Library involvement in health informatics education for health professions students and practitioners: a scoping review
Keywords:health sciences libraries, educational services, librarian-educators, informatics education
Objective: The purpose of this scoping review is to evaluate the extent of library or librarian involvement in informatics education in the health domain.
Methods: We searched eight databases from their inception to 2019 for reports of informatics educational activities for health professionals or health professions students that involved library staff or resources. Two reviewers independently screened all titles/abstracts (n=2,247) and resolved inclusion decisions by consensus. From the full text of the 36 papers that met the inclusion criteria, we extracted data on 41 educational activities.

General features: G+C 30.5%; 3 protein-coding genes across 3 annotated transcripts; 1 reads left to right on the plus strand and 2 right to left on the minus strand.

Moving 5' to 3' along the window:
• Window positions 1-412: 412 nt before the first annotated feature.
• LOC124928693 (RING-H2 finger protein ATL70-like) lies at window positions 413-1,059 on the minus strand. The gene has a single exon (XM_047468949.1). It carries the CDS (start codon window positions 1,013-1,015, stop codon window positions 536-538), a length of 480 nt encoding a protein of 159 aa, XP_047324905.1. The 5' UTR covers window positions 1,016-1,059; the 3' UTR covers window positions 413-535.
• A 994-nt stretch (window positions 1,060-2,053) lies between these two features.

Results: The most frequent coded purposes of activities were “teaching clinical tools” (n=19, 46.3%) and “technology” (n=17; 41.5%). Medical students were the most frequent primary audience (34.1%), though 41.5% of activities had multiple audiences. Evaluation was reported for 24 activities (58.5%), only a few of which assessed short or post-activity impact on attitudes, knowledge, or skills. The most common long-term outcome was applying skills in other courses or clinical experiences. Thematic analysis yielded three areas of outcomes and issues for the library and organizational partners: expanded opportunities, technology and resource issues, and value demonstration.
Conclusions: Limited published examples of health informatics educational activities provide models for library roles in informatics education. More librarians should report on their informatics educational activities and provide sufficient details on the interventions and their evaluation. This would strengthen the evidence base about the potential impact of libraries within informatics education.
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